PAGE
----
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Cashmere and Peace in Mongolia

“I don’t like to travel too much. I would rather be at home, with the animals.”

Not exactly what you’d expect to hear from an Italian fashion designer whose luxurious earth-toned knits and cashmere coats are the preferred (under)statement pieces worn by Hollywood power players like Angelina Jolie and Ryan Reynolds, but Brunello Cucinelli is unlike most in his industry.

Rather than taking his cues from pop culture, Cucinelli finds inspiration in the writings of philosophers like Voltaire and Saint Augustine and “the silence and the stars” of his native Umbria.

Though he sees little reason to leave Solomeo (population 450), 13 miles from where he was born and where he runs his $1.4 billion company out of a renovated medieval hilltop castle, Mongolia is one place in the world that he finds “fascinating for the mind and soul,” he says.

“When you go there, and you lift your eyes to the sky, life will feel a little different.”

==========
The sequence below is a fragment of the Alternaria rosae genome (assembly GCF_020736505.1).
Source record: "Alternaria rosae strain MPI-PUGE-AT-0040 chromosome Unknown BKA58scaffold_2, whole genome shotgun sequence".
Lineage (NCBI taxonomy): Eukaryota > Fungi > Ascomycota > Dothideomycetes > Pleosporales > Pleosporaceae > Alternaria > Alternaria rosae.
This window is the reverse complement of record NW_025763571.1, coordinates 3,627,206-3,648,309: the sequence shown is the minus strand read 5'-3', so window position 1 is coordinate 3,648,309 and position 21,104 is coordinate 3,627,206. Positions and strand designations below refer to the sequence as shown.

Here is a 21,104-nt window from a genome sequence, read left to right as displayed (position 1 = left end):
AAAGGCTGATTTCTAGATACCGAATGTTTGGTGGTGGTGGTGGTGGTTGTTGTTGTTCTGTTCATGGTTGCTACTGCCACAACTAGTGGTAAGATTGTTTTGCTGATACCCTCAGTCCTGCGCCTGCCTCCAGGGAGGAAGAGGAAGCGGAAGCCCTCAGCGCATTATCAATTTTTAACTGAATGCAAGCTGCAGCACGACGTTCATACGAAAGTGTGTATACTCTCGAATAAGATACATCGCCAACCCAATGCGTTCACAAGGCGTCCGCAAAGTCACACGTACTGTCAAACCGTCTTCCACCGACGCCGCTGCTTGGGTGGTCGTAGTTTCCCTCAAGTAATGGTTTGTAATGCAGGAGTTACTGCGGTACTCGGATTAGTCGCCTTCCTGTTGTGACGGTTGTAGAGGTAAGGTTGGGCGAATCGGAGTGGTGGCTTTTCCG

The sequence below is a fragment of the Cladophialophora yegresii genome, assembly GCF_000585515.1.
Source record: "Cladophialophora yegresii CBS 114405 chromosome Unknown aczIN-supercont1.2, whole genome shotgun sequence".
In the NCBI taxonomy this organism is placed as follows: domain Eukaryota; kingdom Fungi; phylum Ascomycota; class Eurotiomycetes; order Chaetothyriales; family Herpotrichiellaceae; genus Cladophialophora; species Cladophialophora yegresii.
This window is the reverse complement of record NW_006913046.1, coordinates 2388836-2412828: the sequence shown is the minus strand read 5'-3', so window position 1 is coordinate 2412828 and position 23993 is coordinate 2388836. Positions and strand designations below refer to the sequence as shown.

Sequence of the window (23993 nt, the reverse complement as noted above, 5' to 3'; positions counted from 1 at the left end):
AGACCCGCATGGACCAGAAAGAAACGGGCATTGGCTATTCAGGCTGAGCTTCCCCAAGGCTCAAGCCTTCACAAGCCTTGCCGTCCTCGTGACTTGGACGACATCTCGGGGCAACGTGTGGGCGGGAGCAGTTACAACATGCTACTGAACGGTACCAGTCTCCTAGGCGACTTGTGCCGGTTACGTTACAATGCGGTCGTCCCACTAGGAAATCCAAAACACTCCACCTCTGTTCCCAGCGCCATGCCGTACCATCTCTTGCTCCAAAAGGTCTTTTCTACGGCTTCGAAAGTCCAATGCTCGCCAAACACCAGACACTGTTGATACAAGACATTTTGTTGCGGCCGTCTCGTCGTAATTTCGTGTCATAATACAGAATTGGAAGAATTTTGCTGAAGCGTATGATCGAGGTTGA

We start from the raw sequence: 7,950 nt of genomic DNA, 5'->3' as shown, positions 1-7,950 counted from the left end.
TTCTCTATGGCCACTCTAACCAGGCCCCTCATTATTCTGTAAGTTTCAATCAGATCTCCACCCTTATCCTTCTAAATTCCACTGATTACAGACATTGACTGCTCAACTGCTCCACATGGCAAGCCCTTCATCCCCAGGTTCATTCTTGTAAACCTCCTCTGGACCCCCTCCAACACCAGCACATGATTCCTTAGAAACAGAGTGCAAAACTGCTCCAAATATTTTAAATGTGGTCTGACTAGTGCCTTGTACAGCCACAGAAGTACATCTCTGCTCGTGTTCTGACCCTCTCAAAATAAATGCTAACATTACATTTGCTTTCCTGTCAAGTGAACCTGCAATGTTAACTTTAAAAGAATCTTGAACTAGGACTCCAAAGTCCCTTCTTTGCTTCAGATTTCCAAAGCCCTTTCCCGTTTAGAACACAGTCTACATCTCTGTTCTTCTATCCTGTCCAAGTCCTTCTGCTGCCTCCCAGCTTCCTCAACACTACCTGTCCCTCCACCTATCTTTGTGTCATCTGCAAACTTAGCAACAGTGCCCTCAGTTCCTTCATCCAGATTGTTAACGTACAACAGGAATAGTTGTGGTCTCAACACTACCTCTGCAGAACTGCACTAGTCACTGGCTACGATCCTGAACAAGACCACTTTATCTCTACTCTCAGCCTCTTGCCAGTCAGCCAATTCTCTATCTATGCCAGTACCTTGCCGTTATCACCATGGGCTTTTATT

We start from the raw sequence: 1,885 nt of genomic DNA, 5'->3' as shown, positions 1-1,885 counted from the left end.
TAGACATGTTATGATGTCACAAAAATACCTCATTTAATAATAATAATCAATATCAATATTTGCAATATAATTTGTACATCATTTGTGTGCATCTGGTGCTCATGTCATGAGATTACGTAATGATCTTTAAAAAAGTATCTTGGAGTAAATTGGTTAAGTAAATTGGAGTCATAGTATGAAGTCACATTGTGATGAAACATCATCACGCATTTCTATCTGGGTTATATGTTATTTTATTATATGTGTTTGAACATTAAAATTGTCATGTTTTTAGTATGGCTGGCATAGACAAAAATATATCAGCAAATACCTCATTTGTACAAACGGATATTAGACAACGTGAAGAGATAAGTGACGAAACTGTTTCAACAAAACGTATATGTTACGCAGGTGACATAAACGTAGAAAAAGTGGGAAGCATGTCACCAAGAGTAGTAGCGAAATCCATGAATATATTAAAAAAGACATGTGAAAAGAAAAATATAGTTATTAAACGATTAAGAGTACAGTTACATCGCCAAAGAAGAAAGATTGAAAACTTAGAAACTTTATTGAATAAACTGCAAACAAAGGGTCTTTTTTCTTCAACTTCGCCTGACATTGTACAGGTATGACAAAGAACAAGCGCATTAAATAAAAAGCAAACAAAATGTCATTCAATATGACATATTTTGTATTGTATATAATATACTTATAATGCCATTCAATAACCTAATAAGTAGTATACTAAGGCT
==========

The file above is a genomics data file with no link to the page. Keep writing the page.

turtle rock mongolia

Turtle Rock in Gorkhi-Terelj

Cucinelli has been malting the trip for almost 30 years, to source cashmere from nomadic goatherds in Gorkhi-Terelj National Park.

After landing in Ulaanbaatar, he helicopters to a ger, or yurt encampment, to inspect the bales of unspun fibers that come from the downy bellies and chins of the Capra hircus breed.

The goats spend the winter grazing in high-altitude grasslands, developing a fleecy undercoat to insulate themselves from the rapidly shifting weather in the Mongolian mountains—”the country of wind,” as Cucinelli likes to say.

Each animal produces three to four ounces of cashmere per season—enough for about a third of one of the fine-gauge sweaters for which he’s known.

High-altitude grasslands

High-altitude grasslands

For the weeklong journey, Cucinelli always packs four books—Memoirs of Hadrian, Meditations by Marcus Aurelius, Michel de Montaigne’s essays, and Plato’s Republic are among his favorite reads—and a cherished regolo, or slide rule, that he’s had since he was a boy, to help with calculations on the fly.

The trip always ends the same way, with the herders inviting Cucinelli to a meal of roasted goat and a few cups of arkhi, a fermented milk liquor.

It’s a simple tradition that he looks forward to every visit.

“Saint Augustine said that one of the keys to a good life is to ‘put your soul in order,’” Cucinelli says.

“This, for me, is a place where I can reorganize my soul.”

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